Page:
San José, Costa Rica, since 1956

‘Hacker Memo’ Pits State vs. Church

MANAGUA – Archbishop Leopoldo Brenes’ quick acceptance of First Lady Rosario Murillo’s explanation of a controversial government press release attacking the Catholic Church has critics claiming the Sandinista government has achieved its objective of bullying the church’s hierarchy into a more submissive role.

The controversy started April 30 when a press release was sent from Murillo’s official NicaraguaTriunfa email address accusing Nicaraguan Catholic priests of being corrupt, drunks and womanizers. It accused the Catholic Church in Nicaragua of being among the most corrupt in the world and of trying to assume the role of a “powerful political party” in opposition to the Sandinista government.

The press release, a type-written report titled “The Relationship with the Church,” was allegedly written by presidential aide Orlando Núñez and addressed to Murillo, head of all government communication. It was supposedly based on an interview Núñez conducted with Father Gregorio Raya, a Spanish-born Roman Catholic priest in Juigalpa, Chontales, who allegedly said the Nicaraguan Catholic Church is worried about the government’s growing power and a return to the hostile church-state relations that characterized the first Sandinista government in the 1980s.

The report was apparently written as a private memo to Murillo, indicated by the signoff, “hugs, Orlando” – not exactly official government protocol. But nevertheless it was e-mailed to all the press from the administration’s address along with the customary letter of introduction signed by Murillo on official “Pueblo Presidente” government letterhead.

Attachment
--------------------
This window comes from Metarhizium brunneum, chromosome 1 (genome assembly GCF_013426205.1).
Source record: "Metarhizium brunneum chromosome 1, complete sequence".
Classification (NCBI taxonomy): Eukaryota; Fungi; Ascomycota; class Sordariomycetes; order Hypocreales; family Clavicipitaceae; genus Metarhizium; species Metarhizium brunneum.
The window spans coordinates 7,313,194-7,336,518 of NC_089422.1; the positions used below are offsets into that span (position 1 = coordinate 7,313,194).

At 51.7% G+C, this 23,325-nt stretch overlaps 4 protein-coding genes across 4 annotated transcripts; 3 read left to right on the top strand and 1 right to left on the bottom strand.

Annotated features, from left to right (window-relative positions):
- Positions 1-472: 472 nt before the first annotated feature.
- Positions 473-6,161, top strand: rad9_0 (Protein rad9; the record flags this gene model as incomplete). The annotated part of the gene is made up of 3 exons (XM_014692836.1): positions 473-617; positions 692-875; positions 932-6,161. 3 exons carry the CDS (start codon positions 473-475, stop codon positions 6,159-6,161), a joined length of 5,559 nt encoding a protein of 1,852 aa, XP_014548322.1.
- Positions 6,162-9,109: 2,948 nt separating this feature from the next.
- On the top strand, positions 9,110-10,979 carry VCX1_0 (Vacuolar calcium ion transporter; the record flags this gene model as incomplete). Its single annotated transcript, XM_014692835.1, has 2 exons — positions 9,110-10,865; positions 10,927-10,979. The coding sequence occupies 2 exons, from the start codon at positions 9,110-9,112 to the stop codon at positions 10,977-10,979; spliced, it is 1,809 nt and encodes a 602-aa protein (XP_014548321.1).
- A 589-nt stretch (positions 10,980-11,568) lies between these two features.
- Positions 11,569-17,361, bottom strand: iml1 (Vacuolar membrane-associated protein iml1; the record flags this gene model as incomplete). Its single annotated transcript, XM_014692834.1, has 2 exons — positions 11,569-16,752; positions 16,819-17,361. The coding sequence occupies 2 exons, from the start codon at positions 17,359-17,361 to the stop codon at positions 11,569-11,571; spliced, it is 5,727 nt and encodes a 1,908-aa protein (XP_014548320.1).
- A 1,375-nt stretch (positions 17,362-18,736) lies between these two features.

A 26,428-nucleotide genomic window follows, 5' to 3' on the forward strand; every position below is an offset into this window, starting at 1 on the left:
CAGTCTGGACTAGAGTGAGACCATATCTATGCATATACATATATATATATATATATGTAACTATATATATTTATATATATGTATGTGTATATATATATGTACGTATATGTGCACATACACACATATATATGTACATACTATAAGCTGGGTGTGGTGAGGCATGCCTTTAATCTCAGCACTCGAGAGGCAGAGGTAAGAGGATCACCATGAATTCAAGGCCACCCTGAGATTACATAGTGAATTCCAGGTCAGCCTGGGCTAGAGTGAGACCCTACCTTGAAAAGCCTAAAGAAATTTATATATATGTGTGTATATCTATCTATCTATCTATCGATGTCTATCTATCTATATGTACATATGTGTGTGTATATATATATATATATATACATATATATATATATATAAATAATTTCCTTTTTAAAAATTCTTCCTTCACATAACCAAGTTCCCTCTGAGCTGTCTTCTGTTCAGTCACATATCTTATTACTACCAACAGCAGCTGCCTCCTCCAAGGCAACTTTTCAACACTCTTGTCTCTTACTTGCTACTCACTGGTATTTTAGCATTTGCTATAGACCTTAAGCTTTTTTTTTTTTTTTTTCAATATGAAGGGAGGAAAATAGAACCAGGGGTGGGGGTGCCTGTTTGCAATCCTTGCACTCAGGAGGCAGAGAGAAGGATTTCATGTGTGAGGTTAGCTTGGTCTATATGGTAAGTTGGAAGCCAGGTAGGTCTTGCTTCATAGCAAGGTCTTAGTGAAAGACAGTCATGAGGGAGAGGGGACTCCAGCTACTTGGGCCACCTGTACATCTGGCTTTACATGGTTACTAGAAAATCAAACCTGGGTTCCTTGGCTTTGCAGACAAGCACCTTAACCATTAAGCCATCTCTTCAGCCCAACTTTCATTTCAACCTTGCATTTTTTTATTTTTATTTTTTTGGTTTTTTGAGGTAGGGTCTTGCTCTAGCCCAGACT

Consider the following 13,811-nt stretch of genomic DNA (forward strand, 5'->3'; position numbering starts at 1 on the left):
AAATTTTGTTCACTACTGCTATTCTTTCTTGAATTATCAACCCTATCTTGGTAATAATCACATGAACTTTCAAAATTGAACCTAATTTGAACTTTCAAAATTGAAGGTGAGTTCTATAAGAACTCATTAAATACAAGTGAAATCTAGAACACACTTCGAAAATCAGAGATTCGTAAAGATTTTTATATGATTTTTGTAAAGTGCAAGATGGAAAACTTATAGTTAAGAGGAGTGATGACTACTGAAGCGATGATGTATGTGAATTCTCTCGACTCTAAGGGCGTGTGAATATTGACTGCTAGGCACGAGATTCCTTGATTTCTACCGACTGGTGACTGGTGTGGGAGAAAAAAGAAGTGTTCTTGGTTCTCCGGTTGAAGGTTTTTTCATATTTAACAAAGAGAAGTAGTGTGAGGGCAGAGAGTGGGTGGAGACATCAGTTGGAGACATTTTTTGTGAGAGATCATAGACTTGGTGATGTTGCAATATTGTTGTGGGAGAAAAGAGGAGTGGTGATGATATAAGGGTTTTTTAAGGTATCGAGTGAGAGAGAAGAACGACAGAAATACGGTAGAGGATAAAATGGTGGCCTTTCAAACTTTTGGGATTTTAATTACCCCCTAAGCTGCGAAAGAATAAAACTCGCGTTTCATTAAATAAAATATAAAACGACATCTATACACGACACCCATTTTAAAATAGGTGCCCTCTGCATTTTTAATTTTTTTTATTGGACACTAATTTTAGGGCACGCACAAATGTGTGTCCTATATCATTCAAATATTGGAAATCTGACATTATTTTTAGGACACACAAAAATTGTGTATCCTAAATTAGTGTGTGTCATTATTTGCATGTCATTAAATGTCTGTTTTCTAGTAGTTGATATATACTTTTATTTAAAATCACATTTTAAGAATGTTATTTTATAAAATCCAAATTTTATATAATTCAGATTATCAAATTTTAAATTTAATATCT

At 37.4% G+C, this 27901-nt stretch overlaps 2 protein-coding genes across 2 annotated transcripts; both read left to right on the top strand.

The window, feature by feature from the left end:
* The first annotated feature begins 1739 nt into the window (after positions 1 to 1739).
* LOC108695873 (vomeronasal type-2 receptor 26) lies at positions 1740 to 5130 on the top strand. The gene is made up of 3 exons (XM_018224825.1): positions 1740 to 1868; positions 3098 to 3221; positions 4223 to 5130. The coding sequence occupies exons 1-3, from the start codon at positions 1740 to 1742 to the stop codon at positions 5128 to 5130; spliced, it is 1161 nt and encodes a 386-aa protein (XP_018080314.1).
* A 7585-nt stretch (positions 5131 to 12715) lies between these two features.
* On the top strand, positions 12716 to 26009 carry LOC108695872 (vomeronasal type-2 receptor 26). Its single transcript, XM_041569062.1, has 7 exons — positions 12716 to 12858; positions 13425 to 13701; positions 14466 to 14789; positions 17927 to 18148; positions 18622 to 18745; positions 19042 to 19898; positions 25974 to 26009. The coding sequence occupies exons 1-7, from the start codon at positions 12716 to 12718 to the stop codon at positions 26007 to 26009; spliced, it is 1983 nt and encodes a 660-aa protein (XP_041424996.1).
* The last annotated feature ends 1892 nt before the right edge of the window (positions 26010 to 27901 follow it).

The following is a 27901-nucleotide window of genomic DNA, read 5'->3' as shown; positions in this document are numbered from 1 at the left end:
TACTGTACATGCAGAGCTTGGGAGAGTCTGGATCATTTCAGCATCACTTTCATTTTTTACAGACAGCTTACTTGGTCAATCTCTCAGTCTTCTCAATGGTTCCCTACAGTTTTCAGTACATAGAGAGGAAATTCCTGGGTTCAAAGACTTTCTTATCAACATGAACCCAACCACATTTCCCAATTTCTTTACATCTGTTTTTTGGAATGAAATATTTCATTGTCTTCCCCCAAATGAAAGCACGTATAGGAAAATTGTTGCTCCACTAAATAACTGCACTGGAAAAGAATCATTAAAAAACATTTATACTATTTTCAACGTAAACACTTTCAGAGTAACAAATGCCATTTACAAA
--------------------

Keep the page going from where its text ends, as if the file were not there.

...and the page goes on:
The release of the memo caused an immediate stir. Father Raya quickly denied having ever given an interview to Núñez. And the Episcopal Conference of Nicaragua held a press conference May 4 to demand an explanation from the government.

“This document should be considered for what it is, the product of an imaginative mind without any foundation, far from the truth and from reality,” the Episcopal Conference said in a written statement. The Nicaraguan bishops said they were “open to forgiving,” but demanded a clarification from the government.

The clarification came May 5 – six days after the memo was leaked – in the form of a fiery email from Murillo, sent from the same NicaraguaTriunfa address. The first lady blasted unidentified “rightwing hackers” for allegedly breaking into her email account and trying to stir up trouble between the government and the church.

Murillo warned the alleged perpetrators that “hacking is a crime” and accused them of “playing with fire.” Núñez, for his part, denied writing the memo.